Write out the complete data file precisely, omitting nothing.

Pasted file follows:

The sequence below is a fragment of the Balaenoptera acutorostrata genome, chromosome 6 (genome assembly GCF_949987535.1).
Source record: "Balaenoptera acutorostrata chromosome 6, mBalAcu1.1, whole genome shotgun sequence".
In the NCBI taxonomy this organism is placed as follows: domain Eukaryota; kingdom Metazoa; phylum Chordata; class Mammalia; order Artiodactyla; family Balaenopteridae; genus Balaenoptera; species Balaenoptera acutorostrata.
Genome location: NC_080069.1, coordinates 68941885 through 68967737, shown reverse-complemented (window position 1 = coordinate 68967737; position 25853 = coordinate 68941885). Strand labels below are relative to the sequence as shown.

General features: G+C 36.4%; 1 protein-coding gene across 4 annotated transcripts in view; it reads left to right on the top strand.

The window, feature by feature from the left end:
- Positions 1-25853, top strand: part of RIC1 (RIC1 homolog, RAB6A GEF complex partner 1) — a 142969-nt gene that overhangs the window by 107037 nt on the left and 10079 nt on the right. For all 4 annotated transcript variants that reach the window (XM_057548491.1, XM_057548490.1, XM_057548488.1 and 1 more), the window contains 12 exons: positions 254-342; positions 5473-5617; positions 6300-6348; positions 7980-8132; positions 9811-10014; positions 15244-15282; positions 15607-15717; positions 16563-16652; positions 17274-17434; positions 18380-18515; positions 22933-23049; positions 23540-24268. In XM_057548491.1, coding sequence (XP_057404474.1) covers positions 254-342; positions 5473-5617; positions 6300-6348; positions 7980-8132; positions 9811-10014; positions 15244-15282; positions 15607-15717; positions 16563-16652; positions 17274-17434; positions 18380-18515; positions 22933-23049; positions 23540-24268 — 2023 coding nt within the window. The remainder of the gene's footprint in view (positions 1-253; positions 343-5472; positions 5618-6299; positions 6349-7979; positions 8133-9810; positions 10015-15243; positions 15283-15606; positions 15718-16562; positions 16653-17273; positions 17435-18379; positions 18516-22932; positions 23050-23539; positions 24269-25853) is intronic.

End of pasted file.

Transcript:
The sequence below is a fragment of the Balaenoptera acutorostrata genome, chromosome 6 (genome assembly GCF_949987535.1).
Source record: "Balaenoptera acutorostrata chromosome 6, mBalAcu1.1, whole genome shotgun sequence".
In the NCBI taxonomy this organism is placed as follows: domain Eukaryota; kingdom Metazoa; phylum Chordata; class Mammalia; order Artiodactyla; family Balaenopteridae; genus Balaenoptera; species Balaenoptera acutorostrata.
Genome location: NC_080069.1, coordinates 68941885 through 68967737, shown reverse-complemented (window position 1 = coordinate 68967737; position 25853 = coordinate 68941885). Strand labels below are relative to the sequence as shown.

General features: G+C 36.4%; 1 protein-coding gene across 4 annotated transcripts in view; it reads left to right on the top strand.

The window, feature by feature from the left end:
- Positions 1-25853, top strand: part of RIC1 (RIC1 homolog, RAB6A GEF complex partner 1) — a 142969-nt gene that overhangs the window by 107037 nt on the left and 10079 nt on the right. For all 4 annotated transcript variants that reach the window (XM_057548491.1, XM_057548490.1, XM_057548488.1 and 1 more), the window contains 12 exons: positions 254-342; positions 5473-5617; positions 6300-6348; positions 7980-8132; positions 9811-10014; positions 15244-15282; positions 15607-15717; positions 16563-16652; positions 17274-17434; positions 18380-18515; positions 22933-23049; positions 23540-24268. In XM_057548491.1, coding sequence (XP_057404474.1) covers positions 254-342; positions 5473-5617; positions 6300-6348; positions 7980-8132; positions 9811-10014; positions 15244-15282; positions 15607-15717; positions 16563-16652; positions 17274-17434; positions 18380-18515; positions 22933-23049; positions 23540-24268 — 2023 coding nt within the window. The remainder of the gene's footprint in view (positions 1-253; positions 343-5472; positions 5618-6299; positions 6349-7979; positions 8133-9810; positions 10015-15243; positions 15283-15606; positions 15718-16562; positions 16653-17273; positions 17435-18379; positions 18516-22932; positions 23050-23539; positions 24269-25853) is intronic.